How to Foster Continuous Improvement
For many, there’s little doubt that fostering continuous improvement can drive sustainable, long-term results. The bigger question is often whether it be introduced effectively across all levels of their organization.
How individual staff can foster continuous Improvement
The Kaizen process is the almost synonymous methodology for this. The term itself translates to “continuous improvement” in Japanese.
Popularised by Toyota, Kaizen focuses on making small, frequent improvements to existing processes, and from any level of an organization. Kaizen challenges stubborn “how we’ve always done things” attitudes typically found in well-established organizations. By way of making micro-changes, Kaizen eliminates waste and silos. It aims for standardised processes in:
Quality of products, business processes and following best practices
- Cost of resources
- Delivery time and non-value-added activities
- Management of attitudes, training, flow and documentation
- Safe working conditions
Individuals can implement the Kaizen philosophy by:
- Using flowcharts or value stream maps to visualize current processes and identify areas of improvement.
- Questioning the status quo in order to make meaningful changes to processes.
- Dropping the pursuit of perfection – no methodology can ever create perfect systems or processes, but they can continuously improve conditions.
- Celebrating your successes and those of your team members in small ways to keep everyone invested and engaged.
- Setting aside time for team collaboration on improvement projects.
How leadership can foster continuous Process Improvement through systems & culture
This can be done by:
- Empowering everyone to make small changes in their own processes. Small ideas can lead to big changes.
- Creating an environment where employees feel free to address problems and pitch ideas. If the idea doesn’t work out, it should be iterated and improved instead of dismissed as a failure.
- Holding continuous improvement events, providing team members with tasks to action to help new processes take hold within the organization.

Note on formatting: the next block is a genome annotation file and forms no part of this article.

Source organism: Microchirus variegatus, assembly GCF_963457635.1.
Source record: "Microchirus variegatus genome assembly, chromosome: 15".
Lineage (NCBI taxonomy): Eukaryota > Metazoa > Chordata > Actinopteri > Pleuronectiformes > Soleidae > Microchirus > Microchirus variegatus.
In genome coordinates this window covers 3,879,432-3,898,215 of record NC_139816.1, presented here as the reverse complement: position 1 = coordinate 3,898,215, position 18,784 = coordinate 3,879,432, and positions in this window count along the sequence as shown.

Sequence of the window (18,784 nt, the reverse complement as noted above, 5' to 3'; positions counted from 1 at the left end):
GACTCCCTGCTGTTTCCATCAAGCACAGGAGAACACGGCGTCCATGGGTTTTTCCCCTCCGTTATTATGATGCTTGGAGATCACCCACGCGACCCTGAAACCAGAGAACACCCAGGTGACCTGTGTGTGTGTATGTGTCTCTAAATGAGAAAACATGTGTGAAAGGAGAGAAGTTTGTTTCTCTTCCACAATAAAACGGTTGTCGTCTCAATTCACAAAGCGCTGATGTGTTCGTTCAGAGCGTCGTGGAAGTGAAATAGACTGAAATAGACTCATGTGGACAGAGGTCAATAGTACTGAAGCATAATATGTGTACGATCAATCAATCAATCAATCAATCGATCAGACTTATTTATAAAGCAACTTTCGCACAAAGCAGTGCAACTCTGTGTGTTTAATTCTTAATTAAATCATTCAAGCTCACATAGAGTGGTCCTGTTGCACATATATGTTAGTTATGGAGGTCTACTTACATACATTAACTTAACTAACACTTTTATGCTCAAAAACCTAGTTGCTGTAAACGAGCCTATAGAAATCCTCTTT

Organizations using TQM typically adhere to the following principles:
- A strategic and systematic approach should be followed.
- Customers determine the quality level.
- Employees are to work towards common goals with effective communication and training ensuring consistent quality.
- Organizations should define the steps that are required in any process and monitor performance, continuously looking for ways to compete.
Aside from these systemic efforts, company leaders also need to make changes to culture to support continuous improvement by:
- Recognizing and rewarding continuous improvement successes, such as with raises, promotions, bonuses or even recognition.
- Becoming a courageous change leader by supporting constructive disruption.
- Leading by example, such as by being receptive to feedback or conducting regular self-assessments with vulnerability.
- Thinking of ways to develop your employees, not just your product or service.
- Hiring with diversity in mind in order to benefit from a broad spectrum of perspectives and ideas.
How individual staff and leadership can work together to foster continuous process improvement
Continuous improvement should be integrated into all aspects of the business. For example it can be included in internal communication, KPIs, personal development programs and job descriptions.
A shared vision needs to be emphasised through these everyday activities, reiterating the need to strive towards a common goal.
A suggestion process should be developed so that ideas can be easily gathered and evaluated. This also includes developing a clear system to follow instead of allowing individuals to implement changes at will.
Collaboration on continuous process improvement needs to be done through empowerment, involvement and suggestions, not directions or orders.
As well as improving production and costs, continuous process improvement improves morale and satisfaction, leading to better outcomes and retention.
Small changes can make an enormous difference, with a thriving continuous improvement process setting you up for sustainable success.